The Real Monsters in Corpse Bride, a Film by Tim Burton

Topics: Tim Burton

When the living are dead, the dead live: a study about the monsters in tim burton’s corpse bride. The monsters appear in the literature since its beginning, illustrating frescos and composing the decoration of the medieval churches. However, the character represented by the monster loses its importance in the studies about the aesthetic of beauty, posteriorly it assumed a position against the beauty and nowadays the monster got his prestige back using a new suit following the studies of Gothic.

The movie Tim Burton’s Corpse Bride (2005) is a free adaptation of an old European fairytale (later released in France in the book La Morte Amoureuse, by Théophile Gautier) that Burton once was told when he was in college. Set in a dark and monotonous Victorian village, tells the story of Victor, the only son of the Van Dort’s, a family of fishers that has recently enriched but stills not accepted by the high society. To solve the problems, they decided to marry him to Victoria, the heiress of the Everglots – owners of titles, properties, glamour, everything but money.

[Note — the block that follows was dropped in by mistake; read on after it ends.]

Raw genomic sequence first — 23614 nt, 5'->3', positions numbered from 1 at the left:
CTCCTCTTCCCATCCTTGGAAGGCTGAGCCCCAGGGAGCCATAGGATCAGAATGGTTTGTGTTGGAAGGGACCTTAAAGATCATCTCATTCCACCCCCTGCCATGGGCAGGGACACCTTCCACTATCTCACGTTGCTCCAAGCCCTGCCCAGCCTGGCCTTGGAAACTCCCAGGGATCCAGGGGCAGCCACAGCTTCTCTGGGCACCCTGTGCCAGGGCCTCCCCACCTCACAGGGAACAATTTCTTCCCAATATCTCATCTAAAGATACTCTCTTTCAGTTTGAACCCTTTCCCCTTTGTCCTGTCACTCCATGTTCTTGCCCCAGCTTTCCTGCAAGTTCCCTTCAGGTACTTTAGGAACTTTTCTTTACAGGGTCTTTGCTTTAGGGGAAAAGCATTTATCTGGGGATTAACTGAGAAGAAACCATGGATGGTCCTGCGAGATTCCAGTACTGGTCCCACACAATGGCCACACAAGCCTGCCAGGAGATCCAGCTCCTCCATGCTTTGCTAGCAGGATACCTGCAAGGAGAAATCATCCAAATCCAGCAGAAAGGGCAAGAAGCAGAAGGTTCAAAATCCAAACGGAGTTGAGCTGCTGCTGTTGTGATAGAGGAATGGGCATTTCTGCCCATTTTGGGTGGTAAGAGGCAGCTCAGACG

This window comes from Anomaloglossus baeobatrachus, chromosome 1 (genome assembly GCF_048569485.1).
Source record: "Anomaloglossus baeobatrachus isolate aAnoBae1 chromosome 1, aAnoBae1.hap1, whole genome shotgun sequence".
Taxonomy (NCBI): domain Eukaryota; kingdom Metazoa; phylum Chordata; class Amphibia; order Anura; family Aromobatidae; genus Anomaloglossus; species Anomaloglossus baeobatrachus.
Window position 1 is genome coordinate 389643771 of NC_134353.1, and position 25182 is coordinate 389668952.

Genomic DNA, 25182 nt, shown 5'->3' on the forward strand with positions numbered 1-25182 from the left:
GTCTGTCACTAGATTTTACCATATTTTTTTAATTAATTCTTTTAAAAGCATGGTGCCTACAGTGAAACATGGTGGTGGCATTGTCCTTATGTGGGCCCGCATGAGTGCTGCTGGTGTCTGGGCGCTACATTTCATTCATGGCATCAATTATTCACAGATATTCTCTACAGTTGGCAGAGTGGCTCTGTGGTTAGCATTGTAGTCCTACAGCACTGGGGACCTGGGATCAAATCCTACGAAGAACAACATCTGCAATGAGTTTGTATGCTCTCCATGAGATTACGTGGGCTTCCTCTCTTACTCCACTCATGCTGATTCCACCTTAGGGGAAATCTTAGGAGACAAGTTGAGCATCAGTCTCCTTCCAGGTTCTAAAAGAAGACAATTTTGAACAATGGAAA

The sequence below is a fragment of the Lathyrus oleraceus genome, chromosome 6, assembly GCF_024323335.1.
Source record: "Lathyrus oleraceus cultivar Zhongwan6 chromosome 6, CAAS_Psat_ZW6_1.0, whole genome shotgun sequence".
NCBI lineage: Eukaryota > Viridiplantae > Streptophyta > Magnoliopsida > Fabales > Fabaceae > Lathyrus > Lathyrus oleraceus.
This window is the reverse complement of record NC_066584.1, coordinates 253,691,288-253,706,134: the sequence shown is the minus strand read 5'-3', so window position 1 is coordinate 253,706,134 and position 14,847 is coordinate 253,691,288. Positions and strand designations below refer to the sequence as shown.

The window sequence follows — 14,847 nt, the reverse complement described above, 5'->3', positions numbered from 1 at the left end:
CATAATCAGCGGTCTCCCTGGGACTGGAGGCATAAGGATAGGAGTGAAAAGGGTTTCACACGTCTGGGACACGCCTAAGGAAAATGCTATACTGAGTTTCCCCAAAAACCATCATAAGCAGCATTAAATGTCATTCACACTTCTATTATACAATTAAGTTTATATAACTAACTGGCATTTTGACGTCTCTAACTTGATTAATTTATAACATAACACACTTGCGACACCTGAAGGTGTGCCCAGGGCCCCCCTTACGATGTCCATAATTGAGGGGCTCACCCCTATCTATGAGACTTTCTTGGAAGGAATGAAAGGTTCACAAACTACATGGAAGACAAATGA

In the day of the wedding, Victor decides to train his vows in the woods and accidently proposes Emily, a bride that was fooled and killed by her fiancée.

In this exactly point of the movie, we are transported to the underworld where Emily lives, and we can notice a very obvious paradox: the world of the dead is happy, colorful and made of true friendships whereas the world of the living is a sad and monochromatic world.

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The objective of this article is to study the monstrosity in these societies, focusing Emily, the corpse bride. The methodology is based in bibliographic review and analysis of the corpus chosen. Authors who deserve to be emphasized are David Punter and Glennis Byron (2004) who dedicated a chapter to the “ Monster” in their book The Gothic. According to Punter and Byron (2004,p. 263):

Etymologically speaking, the monster is something to be shown, something that serves to demonstrate (Latin, monstrare: to demonstrate) and to warn (Latin, monere: to warn). From classical times through to the Renaissance, monsters were interpreted either as signs of divine anger or as portents of impending disasters. This way, the monstrous was traditionally associated as a presage of something dangerous, many times getting confused with the danger in fact. In the movie, we can see a society that aim at getting more money, always afraid and worried with everything (mainly what other people think about them). Thus, they have lives that

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The Real Monsters in Corpse Bride, a Film by Tim Burton. (2021, Dec 27). Retrieved from

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